Among the comparison laptops we chose to pit the Blade 15 against, were the $3,350 15-inch Alienware x15 R2 and $4,000 17-inch Razer Blade 17 – both laptops featuring very capable i7-12700H CPUs and comparably powerful GPUs.
Like the Blade 15, manufacturers have worked wonders to make these gaming laptops ultra-thin but powerful (and cool) enough to rip through AAA games. They’re recent outstanding performers in our synthetic benchmarks, which is precisely the kind of performance we were hoping to see in our first round of Razer Blade 15 tests.
First up, we ran Maxon’s Cinebench R20 Single-Threaded benchmark which tests just a single core of our 14 Core CPU. As expected, the Blade 15’s powerful processor made light work of this benchmark, topping the chart in our comparison field, even dominating the likes of the larger 2022 Razer Blade 17. The takeaway here is the Razer Blade 15 is well suited for running everyday tasks like apps and simple desktop programs.
Dominic Bayley / IDG
Moving on to Cinebench’s R20 Multi-Threaded benchmark – a more demanding test that utilizes all the cores of our laptop’s CPU – and this time the result was a little less impressive. Still, the Razer Blade 15’s score of 4,234 is consistent with our top performing laptops of 2022 and shows us that the Blade 15 would perform very well if you were to launch a high-end game or undertake CPU-demanding tasks like video editing.
Dominic Bayley / IDG
Our final CPU test utilizes the free Handbrake utility and provides an indication as to how well a laptop can carry out a CPU-intensive task before it needs to throttle performance. In this benchmark, we set our Razer Blade 15 the task of encoding a 30GB MKV file to MP4 using the Android Tablet preset.
Dominic Bayley / IDG
As you can see in the graph, the Blade 15 took considerably longer than the Razer Blade 17 to complete this test and was slightly pipped at the post by the Asus ROG Zephyrus G14 and the MSI GE76 Raider. Switching over to Boost Mode in the Razer Synapse software, however, elicited an entirely different result in Handbrake, the Razer Blade 15’s CPU finishing the task faster than before in a time of 1095 seconds.
By now we have some idea about the graphics power of the Nvidia GeForce 3080 Ti GPU, having been acquainted with its performance in laptops like the Razer Blade 17. Hence, since we were presented here with the same GPU in the Blade 15 and a new hybrid Alder Lake CPU that can make better use of it, we were expecting solid gaming performance from our review unit.
As a general indication of our laptop’s GPU performance in games, we ran the 3DMark Time Spy benchmark which proved the GPU’s competency in a big way, the Blade 15 scoring better than the majority of our comparisons.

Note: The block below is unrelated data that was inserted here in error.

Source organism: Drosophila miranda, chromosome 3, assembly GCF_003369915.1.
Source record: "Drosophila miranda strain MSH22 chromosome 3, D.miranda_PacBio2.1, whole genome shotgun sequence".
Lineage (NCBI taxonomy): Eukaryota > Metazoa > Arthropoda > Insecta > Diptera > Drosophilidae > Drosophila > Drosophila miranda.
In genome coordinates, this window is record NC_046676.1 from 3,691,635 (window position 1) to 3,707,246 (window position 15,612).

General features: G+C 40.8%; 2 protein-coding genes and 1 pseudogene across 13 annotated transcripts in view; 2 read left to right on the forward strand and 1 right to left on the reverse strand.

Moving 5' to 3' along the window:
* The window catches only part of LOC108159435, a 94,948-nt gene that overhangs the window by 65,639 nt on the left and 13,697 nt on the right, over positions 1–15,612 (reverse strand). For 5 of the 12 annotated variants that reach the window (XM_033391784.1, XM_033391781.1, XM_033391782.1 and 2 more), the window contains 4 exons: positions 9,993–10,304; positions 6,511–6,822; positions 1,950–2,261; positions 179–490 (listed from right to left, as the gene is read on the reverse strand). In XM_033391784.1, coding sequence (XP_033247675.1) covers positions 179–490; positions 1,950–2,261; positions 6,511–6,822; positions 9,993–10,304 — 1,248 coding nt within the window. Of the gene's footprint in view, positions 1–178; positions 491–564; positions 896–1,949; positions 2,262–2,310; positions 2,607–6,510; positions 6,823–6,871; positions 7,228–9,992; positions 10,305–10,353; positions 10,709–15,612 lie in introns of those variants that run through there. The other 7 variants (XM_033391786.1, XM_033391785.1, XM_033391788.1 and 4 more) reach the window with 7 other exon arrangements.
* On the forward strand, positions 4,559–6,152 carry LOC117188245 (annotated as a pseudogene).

Dominic Bayle y / IDG
The results from our Metro Exodus and Rise of the Tomb Raider benchmarks, however, were more consistent with our HandBrake benchmark result, the notebook proving a little off the pace of the Alienware X15 R2 and Razer Blade 17, as indicated by its lower frame per second scores.
Dominic Bayley / IDG
That’s not to say our Blade didn’t achieve decent results. They show the Razer Blade 15 to be one of the top performing gaming notebooks of the year – the kind that would be more than capable of holding its own in just about any modern game you would want to play.
Dominic Bayley / IDG
It’s also possible that our review unit might have outperformed our comparisons when each laptop’s CPU was set to Performance Mode, but since we lacked the data to compare our laptops in this way, we can only speculate.
Nevertheless, considering our review unit’s slightly slower result in Balanced Mode, we re-ran the Metro Exodus and RoTTR benchmarks in the Blade 15’s Boost Mode to see if it could achieve similarly quick framerates as the x15 R2 and Razer Blade 17 achieved in their default CPU modes. The outcome? – it certainly can, the Razer Blade 15 scored a more respectable 45 fps in Metro Exodus and a whopping 154 fps in RoTTR.
These results imply the Blade 15’s CPU is really better optimized for its Boost Mode where it can muster higher clock speeds (up to 4.8 GHz) and make lighter work of CPU-intensive tasks where some throttling is likely.
In summary, while the Razer Blade’s performance in Balanced Mode is still very good, switching up to Boost is where the laptop truly excels, and is recommended if you intend on getting equally fast framerates as some of the best laptops this year.
The battery lives of the most powerful gaming notebooks varies from as little as a single hour to anywhere up to approximately eight hours these days. Longer is always better, making for a more sociable laptop when gaming with friends away from a power outlet. Considering that, our Razer Blade 15’s battery life proved to be just an average performer lasting just over five hours in our battery rundown test. That means you can expect approximately three hours of gaming time when unplugged.
Dominic Bayley / IDG
The latest Razer Blade 15 exudes a reassuring familiarity and sturdiness in its design, propped up by a long list of premium features. Using it is almost always a plush and enjoyable experience. Although a 12th-generation Intel CPU upgrade provides decent gaming performance, our testing shows power users will want to switch to Boost Mode to truly make use of all the extra power on offer.
Based in Australia, Dominic Bayley is a hardcore tech enthusiast. His PCWorld focus is on PC gaming hardware: laptops, mice, headsets and keyboards.